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CEO Jan-Christian Dreesen comments on Bayern Munich’s economic situation

A new, old board could either signify a return to old habits, or a change of mindset.

FC Bayern Muenchen Celebrates Winning The Bundesliga Photo by Johannes Simon/Getty Images

Recently, an investor plan was proposed and voted upon by clubs in the DFL system (namely the clubs that play in the Bundesliga and 2. Bundesliga), one which would massively benefit a lot of teams economically but would result in the German football brand leaning towards commercialisation as a large stake of all German football media would be sold to private investors. The proposal was ultimately rejected, but multiple prominent clubs such as Borussia Dortmund and Bayern Munich did vote in favour of it.

Bayern Munich’s new CEO Jan-Christian Dreesen was asked how Bayern would be affected by this denial and if further shares of the club would be sold, and had the following to say:

“We have three strategic partners, Audi, Allianz and Adidas, each with 8.33%. In theory, we still have 5% to sell. But that’s not a topic at the moment,” said Dreesen (as captured by @iMiaSanMia).

He was then asked if he sees Bayern’s position as precarious in relation to the spending they may have to incur in the transfer market to stay competitive, to which he said,

“We are in a very solid position economically, we feel strong enough for the challenges of the transfer market. Nevertheless, we have to see how and where we can generate sources of revenue for FC Bayern independently of the DFL’s marketing,” Dreesen remarked.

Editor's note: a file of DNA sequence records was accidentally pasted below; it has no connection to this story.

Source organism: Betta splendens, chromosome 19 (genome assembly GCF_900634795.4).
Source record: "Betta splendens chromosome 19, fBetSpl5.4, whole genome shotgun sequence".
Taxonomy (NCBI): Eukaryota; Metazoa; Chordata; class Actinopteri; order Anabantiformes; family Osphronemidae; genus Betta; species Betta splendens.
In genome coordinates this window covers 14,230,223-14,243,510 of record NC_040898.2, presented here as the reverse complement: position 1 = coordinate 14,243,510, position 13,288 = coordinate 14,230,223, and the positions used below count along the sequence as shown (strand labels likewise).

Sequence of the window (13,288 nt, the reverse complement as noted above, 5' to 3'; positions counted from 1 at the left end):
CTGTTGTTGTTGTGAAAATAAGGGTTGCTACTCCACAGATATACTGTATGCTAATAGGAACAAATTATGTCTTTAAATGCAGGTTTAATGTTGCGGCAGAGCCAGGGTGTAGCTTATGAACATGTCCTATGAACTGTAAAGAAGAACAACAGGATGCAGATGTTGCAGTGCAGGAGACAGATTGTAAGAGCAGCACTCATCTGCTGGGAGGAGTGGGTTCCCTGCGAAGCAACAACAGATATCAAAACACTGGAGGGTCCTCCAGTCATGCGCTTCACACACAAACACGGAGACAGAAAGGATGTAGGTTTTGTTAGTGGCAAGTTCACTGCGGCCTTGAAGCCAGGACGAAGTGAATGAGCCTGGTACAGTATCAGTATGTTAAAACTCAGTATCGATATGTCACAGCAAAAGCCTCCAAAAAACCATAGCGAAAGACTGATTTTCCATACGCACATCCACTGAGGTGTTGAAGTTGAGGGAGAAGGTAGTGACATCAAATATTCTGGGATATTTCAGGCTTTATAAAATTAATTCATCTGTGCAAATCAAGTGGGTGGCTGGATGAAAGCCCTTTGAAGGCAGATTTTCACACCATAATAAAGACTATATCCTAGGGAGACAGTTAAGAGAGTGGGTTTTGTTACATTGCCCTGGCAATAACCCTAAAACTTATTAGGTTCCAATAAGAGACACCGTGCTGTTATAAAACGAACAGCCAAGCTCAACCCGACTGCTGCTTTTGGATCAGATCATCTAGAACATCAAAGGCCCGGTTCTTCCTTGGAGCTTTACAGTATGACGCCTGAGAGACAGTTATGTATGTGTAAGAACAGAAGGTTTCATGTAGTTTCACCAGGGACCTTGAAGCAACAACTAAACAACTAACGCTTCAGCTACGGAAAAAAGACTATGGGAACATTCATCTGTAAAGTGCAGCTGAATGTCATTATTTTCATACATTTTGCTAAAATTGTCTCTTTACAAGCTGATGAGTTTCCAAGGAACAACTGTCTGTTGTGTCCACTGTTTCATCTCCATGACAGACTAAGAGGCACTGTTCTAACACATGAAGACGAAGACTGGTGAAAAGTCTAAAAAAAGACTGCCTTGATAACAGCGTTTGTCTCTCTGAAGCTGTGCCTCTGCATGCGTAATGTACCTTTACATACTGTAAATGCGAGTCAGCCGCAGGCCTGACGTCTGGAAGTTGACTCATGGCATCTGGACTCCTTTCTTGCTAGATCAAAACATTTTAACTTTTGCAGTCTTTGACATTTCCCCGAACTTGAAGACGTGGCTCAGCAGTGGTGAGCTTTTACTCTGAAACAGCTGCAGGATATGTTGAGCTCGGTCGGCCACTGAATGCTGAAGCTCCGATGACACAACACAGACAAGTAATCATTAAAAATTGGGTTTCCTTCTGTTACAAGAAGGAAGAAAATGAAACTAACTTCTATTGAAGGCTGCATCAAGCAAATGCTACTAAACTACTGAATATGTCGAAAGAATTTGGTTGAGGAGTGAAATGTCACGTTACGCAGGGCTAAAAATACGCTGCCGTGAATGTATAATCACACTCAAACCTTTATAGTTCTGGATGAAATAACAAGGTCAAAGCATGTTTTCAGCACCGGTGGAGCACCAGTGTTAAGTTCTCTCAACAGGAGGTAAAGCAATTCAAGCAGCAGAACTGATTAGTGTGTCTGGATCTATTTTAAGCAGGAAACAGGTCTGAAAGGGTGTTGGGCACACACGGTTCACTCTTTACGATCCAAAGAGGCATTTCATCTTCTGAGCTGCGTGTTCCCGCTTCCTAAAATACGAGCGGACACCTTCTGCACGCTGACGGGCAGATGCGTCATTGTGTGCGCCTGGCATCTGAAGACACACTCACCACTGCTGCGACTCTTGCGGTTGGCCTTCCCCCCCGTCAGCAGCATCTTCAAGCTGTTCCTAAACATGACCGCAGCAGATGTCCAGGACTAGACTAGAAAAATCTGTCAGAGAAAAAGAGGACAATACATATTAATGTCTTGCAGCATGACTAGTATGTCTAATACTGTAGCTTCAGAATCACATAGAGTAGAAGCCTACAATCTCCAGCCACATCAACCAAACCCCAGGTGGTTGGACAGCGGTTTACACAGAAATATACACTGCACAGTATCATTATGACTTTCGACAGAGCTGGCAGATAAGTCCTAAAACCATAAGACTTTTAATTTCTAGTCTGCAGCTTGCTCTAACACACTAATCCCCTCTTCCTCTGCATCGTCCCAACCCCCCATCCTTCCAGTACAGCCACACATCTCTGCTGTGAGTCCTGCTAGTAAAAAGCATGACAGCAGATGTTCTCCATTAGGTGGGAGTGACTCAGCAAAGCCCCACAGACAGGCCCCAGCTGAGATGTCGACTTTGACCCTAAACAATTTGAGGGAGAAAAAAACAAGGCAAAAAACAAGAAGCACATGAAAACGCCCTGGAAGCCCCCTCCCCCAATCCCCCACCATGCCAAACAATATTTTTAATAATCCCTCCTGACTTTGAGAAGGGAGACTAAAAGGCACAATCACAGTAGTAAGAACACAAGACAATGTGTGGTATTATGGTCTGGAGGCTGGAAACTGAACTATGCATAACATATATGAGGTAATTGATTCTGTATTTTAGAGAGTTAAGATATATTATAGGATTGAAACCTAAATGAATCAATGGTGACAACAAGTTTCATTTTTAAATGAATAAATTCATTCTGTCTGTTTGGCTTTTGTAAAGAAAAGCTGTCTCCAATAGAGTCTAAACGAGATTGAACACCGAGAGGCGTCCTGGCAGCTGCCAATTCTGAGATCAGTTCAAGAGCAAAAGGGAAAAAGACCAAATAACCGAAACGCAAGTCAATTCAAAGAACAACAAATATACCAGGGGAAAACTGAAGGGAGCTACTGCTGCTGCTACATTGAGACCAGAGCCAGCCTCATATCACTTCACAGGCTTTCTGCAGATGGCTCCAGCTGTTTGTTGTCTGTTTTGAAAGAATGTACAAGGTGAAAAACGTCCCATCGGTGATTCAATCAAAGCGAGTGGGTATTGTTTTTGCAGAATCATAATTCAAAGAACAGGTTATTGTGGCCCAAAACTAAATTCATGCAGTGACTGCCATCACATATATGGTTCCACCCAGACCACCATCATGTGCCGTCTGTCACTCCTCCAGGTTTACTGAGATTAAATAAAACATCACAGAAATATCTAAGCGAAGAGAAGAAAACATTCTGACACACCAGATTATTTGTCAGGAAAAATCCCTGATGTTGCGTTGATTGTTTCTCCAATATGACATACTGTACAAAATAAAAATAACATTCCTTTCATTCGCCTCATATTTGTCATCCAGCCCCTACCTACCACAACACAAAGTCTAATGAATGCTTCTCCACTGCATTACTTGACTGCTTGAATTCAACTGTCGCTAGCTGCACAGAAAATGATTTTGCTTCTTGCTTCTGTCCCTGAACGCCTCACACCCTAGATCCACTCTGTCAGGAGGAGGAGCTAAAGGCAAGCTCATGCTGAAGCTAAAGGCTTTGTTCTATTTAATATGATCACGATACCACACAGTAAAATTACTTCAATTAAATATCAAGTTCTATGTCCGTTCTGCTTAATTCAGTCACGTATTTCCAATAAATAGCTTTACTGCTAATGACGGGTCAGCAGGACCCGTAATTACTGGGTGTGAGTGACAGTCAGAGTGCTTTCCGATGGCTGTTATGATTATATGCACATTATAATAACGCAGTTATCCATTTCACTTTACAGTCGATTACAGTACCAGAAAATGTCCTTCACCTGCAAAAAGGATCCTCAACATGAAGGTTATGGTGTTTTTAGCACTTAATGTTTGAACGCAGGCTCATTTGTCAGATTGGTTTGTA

Following on, Dreesen would comment on Bayern’s dominating stature in the German game and how it affects the brand of German football as a whole:

“When FC Bayern is doing well, the Bundesliga is doing well too, because it also benefits from our marketing success. Our sporting success over the last ten, fifteen years contributes to our leadership as a representative of German football... ...If we actively represent our points of view in the committees, then we automatically represent the interests of the Bundesliga, for example at the ECA (European Club Association) on the subject of financial fair play. We want to take on this responsibility again – not arrogantly, but confidently,” said Dreesen.

It is clear that Bayern will have to spend bigger than ever this summer if they want to retain their spot amongst Europe’s elite, and while the recent falling through of the DFL investor plan was a major hit, it seems the club is still ready to tackle the market.

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